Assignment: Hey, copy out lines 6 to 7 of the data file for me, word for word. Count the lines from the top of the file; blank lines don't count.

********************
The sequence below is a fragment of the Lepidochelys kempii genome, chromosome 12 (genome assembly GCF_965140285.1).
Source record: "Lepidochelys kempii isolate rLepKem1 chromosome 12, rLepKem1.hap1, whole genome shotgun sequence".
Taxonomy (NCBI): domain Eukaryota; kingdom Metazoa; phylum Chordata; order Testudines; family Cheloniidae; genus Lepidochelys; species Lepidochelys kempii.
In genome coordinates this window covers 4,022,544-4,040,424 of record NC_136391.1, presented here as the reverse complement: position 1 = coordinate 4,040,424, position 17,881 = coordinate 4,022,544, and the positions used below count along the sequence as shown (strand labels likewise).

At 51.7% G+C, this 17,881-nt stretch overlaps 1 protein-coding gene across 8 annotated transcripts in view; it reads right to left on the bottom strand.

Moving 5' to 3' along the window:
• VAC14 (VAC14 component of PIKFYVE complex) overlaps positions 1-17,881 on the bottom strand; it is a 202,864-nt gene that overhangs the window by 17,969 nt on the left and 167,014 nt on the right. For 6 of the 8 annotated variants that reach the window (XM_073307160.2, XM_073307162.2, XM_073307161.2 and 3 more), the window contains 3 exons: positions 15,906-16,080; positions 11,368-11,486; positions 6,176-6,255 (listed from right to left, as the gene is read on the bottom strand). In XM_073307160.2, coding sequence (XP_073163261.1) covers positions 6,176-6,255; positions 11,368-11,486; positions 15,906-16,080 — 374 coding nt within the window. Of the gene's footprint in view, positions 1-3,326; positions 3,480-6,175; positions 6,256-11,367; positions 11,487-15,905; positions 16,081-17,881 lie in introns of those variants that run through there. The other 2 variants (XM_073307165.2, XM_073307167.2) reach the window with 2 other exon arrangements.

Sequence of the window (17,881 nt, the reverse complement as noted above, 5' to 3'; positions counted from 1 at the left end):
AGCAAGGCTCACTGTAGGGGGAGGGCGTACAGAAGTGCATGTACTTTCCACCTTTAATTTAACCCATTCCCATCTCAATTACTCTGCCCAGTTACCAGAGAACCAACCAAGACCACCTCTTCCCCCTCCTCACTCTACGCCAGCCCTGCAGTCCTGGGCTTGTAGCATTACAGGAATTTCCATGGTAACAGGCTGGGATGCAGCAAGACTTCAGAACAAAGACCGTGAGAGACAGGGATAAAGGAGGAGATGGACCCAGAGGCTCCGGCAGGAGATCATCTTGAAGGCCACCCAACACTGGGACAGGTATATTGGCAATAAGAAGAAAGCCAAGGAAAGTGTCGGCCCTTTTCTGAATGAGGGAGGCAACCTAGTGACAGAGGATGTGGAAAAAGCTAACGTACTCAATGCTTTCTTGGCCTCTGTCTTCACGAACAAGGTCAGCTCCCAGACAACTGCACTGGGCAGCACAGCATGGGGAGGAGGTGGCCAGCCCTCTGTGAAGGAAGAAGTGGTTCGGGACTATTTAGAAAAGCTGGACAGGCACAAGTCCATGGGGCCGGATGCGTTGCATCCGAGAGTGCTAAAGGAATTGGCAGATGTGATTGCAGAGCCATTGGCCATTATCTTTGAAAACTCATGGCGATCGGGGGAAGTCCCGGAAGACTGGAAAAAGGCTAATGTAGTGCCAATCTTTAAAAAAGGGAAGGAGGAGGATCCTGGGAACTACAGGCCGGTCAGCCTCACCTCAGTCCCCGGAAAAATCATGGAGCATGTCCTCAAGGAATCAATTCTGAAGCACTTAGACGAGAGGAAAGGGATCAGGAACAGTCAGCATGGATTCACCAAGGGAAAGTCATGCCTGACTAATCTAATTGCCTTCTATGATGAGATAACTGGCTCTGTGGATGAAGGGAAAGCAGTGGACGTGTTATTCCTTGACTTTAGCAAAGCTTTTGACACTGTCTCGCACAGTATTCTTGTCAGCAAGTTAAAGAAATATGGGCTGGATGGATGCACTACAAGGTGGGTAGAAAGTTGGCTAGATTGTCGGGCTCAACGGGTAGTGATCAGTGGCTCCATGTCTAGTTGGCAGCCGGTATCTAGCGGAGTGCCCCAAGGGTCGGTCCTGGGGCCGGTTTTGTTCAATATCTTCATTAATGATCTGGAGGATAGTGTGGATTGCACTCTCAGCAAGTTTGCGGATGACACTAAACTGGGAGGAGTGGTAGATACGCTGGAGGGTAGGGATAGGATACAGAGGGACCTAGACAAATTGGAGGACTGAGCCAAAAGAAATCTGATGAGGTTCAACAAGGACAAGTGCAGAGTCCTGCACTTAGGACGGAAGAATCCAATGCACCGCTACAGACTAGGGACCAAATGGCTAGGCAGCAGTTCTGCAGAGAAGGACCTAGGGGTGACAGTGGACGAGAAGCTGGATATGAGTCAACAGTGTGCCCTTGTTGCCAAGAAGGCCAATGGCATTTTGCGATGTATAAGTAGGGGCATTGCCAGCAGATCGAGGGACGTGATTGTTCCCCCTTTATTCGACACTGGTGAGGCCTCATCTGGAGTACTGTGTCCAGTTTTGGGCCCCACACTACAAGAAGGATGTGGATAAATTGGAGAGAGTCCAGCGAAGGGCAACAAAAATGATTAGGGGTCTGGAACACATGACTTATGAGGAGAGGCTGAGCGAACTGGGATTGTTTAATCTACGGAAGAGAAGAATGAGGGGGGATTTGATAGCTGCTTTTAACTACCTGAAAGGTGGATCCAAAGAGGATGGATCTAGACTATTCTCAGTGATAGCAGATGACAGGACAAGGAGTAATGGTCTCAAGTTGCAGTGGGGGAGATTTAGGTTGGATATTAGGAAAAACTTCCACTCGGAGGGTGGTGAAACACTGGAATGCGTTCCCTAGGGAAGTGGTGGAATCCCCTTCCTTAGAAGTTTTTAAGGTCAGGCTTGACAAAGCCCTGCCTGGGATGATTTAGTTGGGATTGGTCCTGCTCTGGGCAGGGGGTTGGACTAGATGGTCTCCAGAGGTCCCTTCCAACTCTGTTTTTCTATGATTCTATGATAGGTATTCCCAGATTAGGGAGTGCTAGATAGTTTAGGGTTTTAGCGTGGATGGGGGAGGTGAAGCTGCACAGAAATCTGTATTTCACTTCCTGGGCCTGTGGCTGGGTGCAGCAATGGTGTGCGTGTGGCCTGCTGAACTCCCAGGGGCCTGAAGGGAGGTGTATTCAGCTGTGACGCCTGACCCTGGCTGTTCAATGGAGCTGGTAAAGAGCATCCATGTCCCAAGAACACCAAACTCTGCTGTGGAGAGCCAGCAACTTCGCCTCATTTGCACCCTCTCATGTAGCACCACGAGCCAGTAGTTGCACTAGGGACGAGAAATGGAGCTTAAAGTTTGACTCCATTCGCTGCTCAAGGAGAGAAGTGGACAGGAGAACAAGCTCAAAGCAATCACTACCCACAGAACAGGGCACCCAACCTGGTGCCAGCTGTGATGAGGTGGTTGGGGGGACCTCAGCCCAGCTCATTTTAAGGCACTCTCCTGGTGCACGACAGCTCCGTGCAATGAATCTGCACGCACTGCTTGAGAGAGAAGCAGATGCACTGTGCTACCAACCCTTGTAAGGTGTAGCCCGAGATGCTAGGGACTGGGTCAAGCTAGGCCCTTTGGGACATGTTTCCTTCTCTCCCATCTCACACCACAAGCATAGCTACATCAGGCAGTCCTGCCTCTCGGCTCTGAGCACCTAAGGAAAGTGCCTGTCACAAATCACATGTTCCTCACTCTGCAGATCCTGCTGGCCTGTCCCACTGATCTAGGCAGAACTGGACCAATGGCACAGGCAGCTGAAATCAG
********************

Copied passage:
Moving 5' to 3' along the window:
• VAC14 (VAC14 component of PIKFYVE complex) overlaps positions 1-17,881 on the bottom strand; it is a 202,864-nt gene that overhangs the window by 17,969 nt on the left and 167,014 nt on the right. For 6 of the 8 annotated variants that reach the window (XM_073307160.2, XM_073307162.2, XM_073307161.2 and 3 more), the window contains 3 exons: positions 15,906-16,080; positions 11,368-11,486; positions 6,176-6,255 (listed from right to left, as the gene is read on the bottom strand). In XM_073307160.2, coding sequence (XP_073163261.1) covers positions 6,176-6,255; positions 11,368-11,486; positions 15,906-16,080 — 374 coding nt within the window. Of the gene's footprint in view, positions 1-3,326; positions 3,480-6,175; positions 6,256-11,367; positions 11,487-15,905; positions 16,081-17,881 lie in introns of those variants that run through there. The other 2 variants (XM_073307165.2, XM_073307167.2) reach the window with 2 other exon arrangements.